If a student who is eligible for access arrangements did not have them for a particular timed assessment that is being used to inform their grade, then they must raise this with the school by contacting Mrs Wheeler at firstname.lastname@example.org
A record of how this is responded to will be made. This could include using an alternative piece of evidence, or adjusting the marks for that assessment.
What arrangements has Bishop Challoner made for special consideration or mitigating circumstances this year?
Examination boards have determined that the usual process of schools submitting special consideration applications will not apply this summer.
As the range of evidence used to determine a student’s grade is flexible and can be tailored to an individual student according to coverage of the specification, examination boards have instructed schools that instances of special consideration should be limited. Schools are able to select work completed by a student where they were unaffected by adverse or special circumstances.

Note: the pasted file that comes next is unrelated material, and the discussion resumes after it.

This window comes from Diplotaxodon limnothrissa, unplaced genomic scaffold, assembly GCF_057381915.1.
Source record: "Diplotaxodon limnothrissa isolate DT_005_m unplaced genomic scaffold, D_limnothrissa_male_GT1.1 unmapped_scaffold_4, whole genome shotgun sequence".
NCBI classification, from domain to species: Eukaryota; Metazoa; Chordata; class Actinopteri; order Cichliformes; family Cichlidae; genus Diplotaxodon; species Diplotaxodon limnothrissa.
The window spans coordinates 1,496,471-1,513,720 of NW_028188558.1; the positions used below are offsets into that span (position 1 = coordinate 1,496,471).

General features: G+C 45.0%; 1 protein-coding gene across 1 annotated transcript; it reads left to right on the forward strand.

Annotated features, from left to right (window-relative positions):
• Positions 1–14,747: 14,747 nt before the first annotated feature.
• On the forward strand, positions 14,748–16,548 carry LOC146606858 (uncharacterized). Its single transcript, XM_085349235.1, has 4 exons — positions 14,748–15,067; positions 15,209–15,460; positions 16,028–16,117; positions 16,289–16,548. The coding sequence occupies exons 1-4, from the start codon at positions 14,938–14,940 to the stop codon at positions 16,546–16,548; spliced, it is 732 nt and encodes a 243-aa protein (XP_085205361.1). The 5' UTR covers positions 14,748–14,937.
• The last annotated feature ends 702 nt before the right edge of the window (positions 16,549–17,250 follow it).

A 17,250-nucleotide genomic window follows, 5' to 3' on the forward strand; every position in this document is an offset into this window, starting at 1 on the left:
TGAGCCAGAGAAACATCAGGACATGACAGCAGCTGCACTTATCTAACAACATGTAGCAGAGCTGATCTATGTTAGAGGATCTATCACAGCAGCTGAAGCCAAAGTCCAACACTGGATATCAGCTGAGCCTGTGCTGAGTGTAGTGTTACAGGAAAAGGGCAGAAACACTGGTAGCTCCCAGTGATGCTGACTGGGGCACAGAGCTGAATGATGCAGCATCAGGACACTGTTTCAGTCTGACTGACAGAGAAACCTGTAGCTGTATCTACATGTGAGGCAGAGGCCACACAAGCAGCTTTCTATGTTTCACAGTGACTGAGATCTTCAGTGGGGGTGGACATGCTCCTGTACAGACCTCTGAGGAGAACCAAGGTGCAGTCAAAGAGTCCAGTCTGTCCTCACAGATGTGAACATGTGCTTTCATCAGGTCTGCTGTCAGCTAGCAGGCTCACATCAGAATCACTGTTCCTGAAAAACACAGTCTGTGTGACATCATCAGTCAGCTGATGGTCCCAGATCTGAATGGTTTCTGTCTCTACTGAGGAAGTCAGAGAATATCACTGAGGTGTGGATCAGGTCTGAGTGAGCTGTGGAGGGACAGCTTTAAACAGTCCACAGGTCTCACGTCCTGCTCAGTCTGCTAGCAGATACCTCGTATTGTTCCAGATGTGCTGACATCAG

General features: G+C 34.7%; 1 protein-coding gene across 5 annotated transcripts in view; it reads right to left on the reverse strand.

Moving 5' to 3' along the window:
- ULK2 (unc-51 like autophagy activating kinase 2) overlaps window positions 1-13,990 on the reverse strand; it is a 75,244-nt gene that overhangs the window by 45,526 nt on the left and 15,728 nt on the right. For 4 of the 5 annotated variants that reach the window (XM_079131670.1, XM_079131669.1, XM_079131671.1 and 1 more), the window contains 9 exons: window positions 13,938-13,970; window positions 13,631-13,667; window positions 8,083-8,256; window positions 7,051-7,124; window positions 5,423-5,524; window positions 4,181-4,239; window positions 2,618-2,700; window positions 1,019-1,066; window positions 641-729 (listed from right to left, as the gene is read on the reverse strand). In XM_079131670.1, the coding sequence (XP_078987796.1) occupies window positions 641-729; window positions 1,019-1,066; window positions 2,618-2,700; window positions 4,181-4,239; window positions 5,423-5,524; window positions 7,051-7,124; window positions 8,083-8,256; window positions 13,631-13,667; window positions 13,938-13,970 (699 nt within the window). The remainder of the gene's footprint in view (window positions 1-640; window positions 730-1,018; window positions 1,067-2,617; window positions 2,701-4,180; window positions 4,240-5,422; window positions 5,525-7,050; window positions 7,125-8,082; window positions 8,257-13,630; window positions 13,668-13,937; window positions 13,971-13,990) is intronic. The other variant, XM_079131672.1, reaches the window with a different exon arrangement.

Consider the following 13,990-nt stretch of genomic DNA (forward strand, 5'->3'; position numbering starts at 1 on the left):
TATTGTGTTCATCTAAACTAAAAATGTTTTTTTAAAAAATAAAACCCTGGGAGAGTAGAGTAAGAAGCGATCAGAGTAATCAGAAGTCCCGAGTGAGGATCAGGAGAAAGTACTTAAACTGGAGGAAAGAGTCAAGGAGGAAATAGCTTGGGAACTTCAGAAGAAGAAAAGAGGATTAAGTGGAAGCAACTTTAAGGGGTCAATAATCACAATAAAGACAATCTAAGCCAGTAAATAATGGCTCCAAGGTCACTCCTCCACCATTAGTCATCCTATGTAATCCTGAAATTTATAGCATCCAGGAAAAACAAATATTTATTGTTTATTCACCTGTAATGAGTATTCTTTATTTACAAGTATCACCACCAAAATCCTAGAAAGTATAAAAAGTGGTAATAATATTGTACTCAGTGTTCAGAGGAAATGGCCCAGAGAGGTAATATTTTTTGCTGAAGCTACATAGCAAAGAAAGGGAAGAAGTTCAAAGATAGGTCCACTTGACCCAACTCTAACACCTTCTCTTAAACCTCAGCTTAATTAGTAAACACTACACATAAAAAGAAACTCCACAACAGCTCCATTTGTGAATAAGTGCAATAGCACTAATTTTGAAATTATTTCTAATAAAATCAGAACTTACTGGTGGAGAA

Where this is not possible and a temporary illness, a temporary injury or some other event outside of the student’s control may have affected their performance in assessments which will be used to determine a grade, teachers are required to take this into account and document how they have done so.
Special consideration cannot be applied due to lost teaching and learning. This can be addressed through the flexibility of the range of evidence schools may use to determine student’s grades.
Can students or parent/carers know the grade submitted?
No. Schools are legally obliged not to let students or parent/carers know their submitted grade before results day.
In some subjects, and once assessments have been internally moderated, students may receive marks for certain assessments that may count towards their grades. However, this is at the discretion of the individual subject. It is important to note that students do not have an automatic right to know their marks in an assessment.
Schools may adopt different processes in completing assessments. Is this fair?
As mentioned earlier, individual schools have been given a lot of flexibility in how they decide a holistic teacher assessed grade this summer. This means that it is likely the assessments will look different in different schools, even ones in the same area.